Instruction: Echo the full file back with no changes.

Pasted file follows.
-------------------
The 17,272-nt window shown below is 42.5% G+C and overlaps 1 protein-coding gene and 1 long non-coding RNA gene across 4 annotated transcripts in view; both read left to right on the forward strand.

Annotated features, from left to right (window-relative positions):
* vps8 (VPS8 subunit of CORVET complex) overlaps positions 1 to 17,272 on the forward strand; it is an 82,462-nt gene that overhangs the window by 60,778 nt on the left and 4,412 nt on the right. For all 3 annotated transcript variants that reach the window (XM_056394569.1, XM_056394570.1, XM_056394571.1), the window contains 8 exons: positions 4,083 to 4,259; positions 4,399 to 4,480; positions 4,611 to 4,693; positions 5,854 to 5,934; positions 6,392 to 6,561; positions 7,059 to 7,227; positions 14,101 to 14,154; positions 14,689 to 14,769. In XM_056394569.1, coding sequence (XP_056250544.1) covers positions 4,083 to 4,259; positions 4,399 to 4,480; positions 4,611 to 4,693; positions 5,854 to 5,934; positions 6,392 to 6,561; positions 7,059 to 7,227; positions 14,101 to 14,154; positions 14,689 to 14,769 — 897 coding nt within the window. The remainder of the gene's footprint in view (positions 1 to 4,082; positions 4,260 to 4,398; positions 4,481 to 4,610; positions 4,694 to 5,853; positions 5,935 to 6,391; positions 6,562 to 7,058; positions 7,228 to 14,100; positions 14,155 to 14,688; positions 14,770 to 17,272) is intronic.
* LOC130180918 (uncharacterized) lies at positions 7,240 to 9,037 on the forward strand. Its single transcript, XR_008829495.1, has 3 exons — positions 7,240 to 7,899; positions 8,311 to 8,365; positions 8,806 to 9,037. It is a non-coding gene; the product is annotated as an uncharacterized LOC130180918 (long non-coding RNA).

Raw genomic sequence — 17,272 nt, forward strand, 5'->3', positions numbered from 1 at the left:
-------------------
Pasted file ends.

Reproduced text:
The 17,272-nt window shown below is 42.5% G+C and overlaps 1 protein-coding gene and 1 long non-coding RNA gene across 4 annotated transcripts in view; both read left to right on the forward strand.

Annotated features, from left to right (window-relative positions):
* vps8 (VPS8 subunit of CORVET complex) overlaps positions 1 to 17,272 on the forward strand; it is an 82,462-nt gene that overhangs the window by 60,778 nt on the left and 4,412 nt on the right. For all 3 annotated transcript variants that reach the window (XM_056394569.1, XM_056394570.1, XM_056394571.1), the window contains 8 exons: positions 4,083 to 4,259; positions 4,399 to 4,480; positions 4,611 to 4,693; positions 5,854 to 5,934; positions 6,392 to 6,561; positions 7,059 to 7,227; positions 14,101 to 14,154; positions 14,689 to 14,769. In XM_056394569.1, coding sequence (XP_056250544.1) covers positions 4,083 to 4,259; positions 4,399 to 4,480; positions 4,611 to 4,693; positions 5,854 to 5,934; positions 6,392 to 6,561; positions 7,059 to 7,227; positions 14,101 to 14,154; positions 14,689 to 14,769 — 897 coding nt within the window. The remainder of the gene's footprint in view (positions 1 to 4,082; positions 4,260 to 4,398; positions 4,481 to 4,610; positions 4,694 to 5,853; positions 5,935 to 6,391; positions 6,562 to 7,058; positions 7,228 to 14,100; positions 14,155 to 14,688; positions 14,770 to 17,272) is intronic.
* LOC130180918 (uncharacterized) lies at positions 7,240 to 9,037 on the forward strand. Its single transcript, XR_008829495.1, has 3 exons — positions 7,240 to 7,899; positions 8,311 to 8,365; positions 8,806 to 9,037. It is a non-coding gene; the product is annotated as an uncharacterized LOC130180918 (long non-coding RNA).

Raw genomic sequence — 17,272 nt, forward strand, 5'->3', positions numbered from 1 at the left: